At one time practically all the celery consumed in Utah was shipped from California and eastern states. It was soon discovered, however, that celery could be raised in Utah, and as the population increased more and more acres were utilized in the production of this crop. Very little found its way to the outside markets, but what little did get out was well received because of its very high quality. Men who travel say that "Utah Celery" on the menu on trains and in hotels means the best there is in celery.
Within recent years several carloads have been shipped from this state, and there appears to be a rapidly increasing demand for more. With the growth in celery culture came the trial of many varieties, and at some unknown time, the introduction of a variety or varieties of superior quality variously known as "Chinese" or "Salt Lake." The source is not definitely known. However, they are popularly supposed to be "sports" of Giant Pascal. Recently the State Horticultural Society of Utah gave one of the "sports" the name of "Utah." This is undoubtedly the product which has given Utah-grown celery such a good reputation since it is crisp, white, not overlarge, not stringy, and has a sweet "nutty" flavor not usually found in other varieties.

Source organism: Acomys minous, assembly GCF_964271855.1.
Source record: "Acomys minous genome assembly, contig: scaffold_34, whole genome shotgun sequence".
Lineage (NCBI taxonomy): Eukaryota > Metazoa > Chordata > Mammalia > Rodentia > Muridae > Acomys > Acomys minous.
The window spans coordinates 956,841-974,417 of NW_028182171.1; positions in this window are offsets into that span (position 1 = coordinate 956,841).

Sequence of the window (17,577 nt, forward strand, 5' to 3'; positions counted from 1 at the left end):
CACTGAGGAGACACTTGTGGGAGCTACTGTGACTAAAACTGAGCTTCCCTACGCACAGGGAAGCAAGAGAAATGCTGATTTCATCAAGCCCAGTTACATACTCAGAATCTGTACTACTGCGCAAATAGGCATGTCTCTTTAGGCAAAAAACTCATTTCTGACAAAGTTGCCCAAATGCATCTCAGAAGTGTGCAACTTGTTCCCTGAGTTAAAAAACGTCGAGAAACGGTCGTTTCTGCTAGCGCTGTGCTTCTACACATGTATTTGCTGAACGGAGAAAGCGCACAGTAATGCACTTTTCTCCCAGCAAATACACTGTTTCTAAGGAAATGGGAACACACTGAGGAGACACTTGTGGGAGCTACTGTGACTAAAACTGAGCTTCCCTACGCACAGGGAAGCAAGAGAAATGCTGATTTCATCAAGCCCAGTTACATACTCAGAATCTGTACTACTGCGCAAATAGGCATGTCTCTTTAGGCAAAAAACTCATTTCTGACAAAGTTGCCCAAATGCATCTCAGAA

Abell, T. H., "Circular No. 47 - Celery Culture for Utah" (1922). UAES Circulars. Paper 41.